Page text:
This year, Advanced Placement (AP) and Honors Art History students are bringing history to the present through Upper School (US) Art Teacher Nicole Stone’s new addition to the curriculum: examining and reimagining monuments.
“We are all surrounded by monuments, but we don’t really think about them as art,” Ms. Stone said, “yet, in reality, they have existed to reinforce society throughout time.”
Last spring, Ms. Stone applied for and won an innovation grant provided by the new I-Team, in which she detailed a course focused on monuments and their role in the history of art. The idea originated from discussions with last year’s AP Art History students, Ms. Stone said, who were interested in looking at the social impacts of art.
Lately, there has been a growing awareness of the significance of public art, Ms. Stone said, which partially inspired the adapted curriculum. George Floyd’s death and the reckoning with systemic racism that followed, she said, created rising activism around memorials and their role in society.
“Recent history has led to a lot of reconsideration of the role of monuments,” she said. “Monuments have been taken down,
recontextualized, and discussed in public ways. Taking down monuments has happened as a way of protest and a way of trying to reconsider the stories we as a society tell about who we are and what we care about. I’d say that 10 years ago, at least in the U.S., there wasn’t as much acknowledgement on the power of public art.”
These monuments have left behind a legacy for people throughout history to interpret, Ms. Stone said, and she hopes her students can discover this through this project.
“I hope they learn that art has power, and that they as students of art history also have power,” she said.
Students began the project-based curriculum this winter with initial research on a local monument through a contemporary lens. The monuments include “The Sphinx” at the Mount Auburn Cemetery, Longfellow House-Washington’s Headquarters, the Emancipation Memorial, the Boston Founders Memorial, and “Appeal to the Great Spirit” at the Museum of Fine Arts. The students considered the ways these monuments were perceived throughout history and how their roles may have changed over time.
Elaine Mo ’22, who researched the Founders Memorial, said the memorial focuses on the founding of Boston and hides the theft of land from Native Americans.
“So far, I’ve learned that many monuments in the U.S. show the same celebrated stories while undervaluing or concealing many other voices,” Elaine said. “Monuments are extremely important in how people see history, especially since they’re out there for the public to see; they show us the values of a society. Many monuments support a conventional, preferred understanding of a historical event and not all of it,” Elaine said.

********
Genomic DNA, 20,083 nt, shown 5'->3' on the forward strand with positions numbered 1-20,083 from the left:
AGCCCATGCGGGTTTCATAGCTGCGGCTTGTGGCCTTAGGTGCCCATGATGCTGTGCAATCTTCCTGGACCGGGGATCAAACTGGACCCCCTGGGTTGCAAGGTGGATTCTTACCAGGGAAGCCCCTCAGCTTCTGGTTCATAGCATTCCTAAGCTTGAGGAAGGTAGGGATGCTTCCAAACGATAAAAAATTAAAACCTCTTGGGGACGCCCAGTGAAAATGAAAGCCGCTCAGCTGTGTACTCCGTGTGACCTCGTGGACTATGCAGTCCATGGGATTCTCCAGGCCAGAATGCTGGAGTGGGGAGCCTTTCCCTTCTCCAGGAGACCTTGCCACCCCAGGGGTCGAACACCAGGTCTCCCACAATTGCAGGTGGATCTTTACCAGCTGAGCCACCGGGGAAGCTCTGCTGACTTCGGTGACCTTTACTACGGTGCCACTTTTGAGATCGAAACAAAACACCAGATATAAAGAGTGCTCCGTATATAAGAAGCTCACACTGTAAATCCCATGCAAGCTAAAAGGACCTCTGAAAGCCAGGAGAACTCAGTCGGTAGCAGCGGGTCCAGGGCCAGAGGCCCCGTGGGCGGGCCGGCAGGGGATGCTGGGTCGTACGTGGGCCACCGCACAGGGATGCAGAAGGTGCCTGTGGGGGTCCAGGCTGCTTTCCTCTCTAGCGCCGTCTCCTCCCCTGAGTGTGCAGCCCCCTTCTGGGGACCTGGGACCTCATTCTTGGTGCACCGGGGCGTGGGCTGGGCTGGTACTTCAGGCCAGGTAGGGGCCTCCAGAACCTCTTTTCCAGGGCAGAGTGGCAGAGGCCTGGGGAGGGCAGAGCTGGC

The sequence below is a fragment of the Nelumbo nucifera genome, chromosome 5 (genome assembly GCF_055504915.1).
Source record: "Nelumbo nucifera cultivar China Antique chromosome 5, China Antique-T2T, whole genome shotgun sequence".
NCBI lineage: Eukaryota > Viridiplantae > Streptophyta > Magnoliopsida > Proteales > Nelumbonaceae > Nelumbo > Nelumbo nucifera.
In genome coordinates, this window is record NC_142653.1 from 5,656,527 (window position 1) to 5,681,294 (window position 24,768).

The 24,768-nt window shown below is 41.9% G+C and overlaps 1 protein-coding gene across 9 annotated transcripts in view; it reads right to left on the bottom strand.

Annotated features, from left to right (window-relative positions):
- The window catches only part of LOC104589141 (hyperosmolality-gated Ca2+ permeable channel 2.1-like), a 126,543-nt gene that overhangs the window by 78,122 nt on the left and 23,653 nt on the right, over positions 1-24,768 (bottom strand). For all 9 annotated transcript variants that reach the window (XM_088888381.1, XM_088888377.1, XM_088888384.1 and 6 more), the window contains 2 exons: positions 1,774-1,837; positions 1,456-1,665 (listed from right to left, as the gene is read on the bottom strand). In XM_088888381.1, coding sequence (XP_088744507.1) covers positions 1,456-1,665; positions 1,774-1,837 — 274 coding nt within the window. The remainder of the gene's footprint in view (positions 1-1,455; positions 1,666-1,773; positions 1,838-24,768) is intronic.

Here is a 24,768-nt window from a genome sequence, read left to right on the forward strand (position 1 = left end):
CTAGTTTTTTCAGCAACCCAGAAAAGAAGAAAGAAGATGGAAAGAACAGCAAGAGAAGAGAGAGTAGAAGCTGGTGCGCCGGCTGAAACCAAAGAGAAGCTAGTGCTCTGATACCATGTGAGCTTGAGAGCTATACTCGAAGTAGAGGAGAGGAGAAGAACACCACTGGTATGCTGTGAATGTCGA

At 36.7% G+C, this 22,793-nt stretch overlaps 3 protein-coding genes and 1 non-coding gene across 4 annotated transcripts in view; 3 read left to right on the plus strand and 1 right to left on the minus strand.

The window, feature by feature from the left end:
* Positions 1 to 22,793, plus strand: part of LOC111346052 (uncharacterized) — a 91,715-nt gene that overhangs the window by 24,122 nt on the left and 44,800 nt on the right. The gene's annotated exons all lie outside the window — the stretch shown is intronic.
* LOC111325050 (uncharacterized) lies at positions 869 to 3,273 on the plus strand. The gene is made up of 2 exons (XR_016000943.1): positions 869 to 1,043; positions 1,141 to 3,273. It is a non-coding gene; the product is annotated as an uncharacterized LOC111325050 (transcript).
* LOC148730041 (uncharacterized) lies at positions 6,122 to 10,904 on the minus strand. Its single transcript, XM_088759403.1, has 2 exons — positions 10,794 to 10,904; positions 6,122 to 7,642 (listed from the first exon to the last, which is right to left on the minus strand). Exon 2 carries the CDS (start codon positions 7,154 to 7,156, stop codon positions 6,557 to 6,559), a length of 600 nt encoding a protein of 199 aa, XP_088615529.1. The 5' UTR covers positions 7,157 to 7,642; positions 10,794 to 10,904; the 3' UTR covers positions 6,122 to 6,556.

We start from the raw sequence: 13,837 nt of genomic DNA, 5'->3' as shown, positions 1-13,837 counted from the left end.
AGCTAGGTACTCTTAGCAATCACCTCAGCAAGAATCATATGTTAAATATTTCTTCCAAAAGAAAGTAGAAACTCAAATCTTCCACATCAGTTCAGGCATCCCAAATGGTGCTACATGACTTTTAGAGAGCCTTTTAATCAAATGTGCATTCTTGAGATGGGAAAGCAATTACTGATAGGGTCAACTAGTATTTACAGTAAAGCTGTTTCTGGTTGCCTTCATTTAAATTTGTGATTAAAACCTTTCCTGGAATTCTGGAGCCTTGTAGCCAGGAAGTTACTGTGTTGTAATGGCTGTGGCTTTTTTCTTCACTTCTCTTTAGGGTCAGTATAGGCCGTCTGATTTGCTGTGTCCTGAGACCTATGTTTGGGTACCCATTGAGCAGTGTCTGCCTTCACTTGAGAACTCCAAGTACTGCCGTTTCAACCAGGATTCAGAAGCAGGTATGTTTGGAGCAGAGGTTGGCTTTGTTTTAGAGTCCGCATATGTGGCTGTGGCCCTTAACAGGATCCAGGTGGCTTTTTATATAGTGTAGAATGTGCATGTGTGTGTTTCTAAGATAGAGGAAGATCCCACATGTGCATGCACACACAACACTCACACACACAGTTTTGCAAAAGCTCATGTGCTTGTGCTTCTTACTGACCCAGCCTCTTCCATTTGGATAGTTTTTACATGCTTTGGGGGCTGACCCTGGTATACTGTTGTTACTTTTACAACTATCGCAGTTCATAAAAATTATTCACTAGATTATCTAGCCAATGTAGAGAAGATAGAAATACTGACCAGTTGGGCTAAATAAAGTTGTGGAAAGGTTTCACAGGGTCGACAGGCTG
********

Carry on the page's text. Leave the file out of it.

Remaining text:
Additionally, guest speakers educated students on the interpretation of various monuments throughout the project. Emily Levine, a ranger working at Longfellow House-Washington’s Headquarters, spoke about the stories of enslaved people at the house on January 21. On January 28, Camilo Alvarez spoke about his experience on the Boston Art Commission when it removed the Emancipation Group statue from public space.
The students began part two of the project in February, in which they create a proposal and outline for a sculpture or plaque to counteract the erasure of history, before presenting their monument on February 11.
Sofia Chen ’22 said she was excited to connect her creativity with history.
“I’m really excited for what the outcome will be and the creativity the second part of the project will bring. It’ll be an opportunity for me to connect my love of art with the information I’ve learned to create something,” Sofia said. “Sharing in class will also be very exciting because we’ll be getting overall context from the piece that we might have not known but also hear views that we might not have known.”
Talia Beckhardt ’22 said the monument project provided a different perspective from the standard Art History curriculum. “None of the stuff we’ve studied before has been monuments, so I’m really just interested in learning what sorts of decisions go into their creation and how people interpret them and decide if they should still exist or should be changed,” Talia said. “It’s nice that the school is experimenting with new things in terms of what projects happen in the class.”
After the project ends, Ms. Stone plans to study its impacts on her students and her teaching methods through the school’s Action Research Project and then modify the curriculum based on student feedback.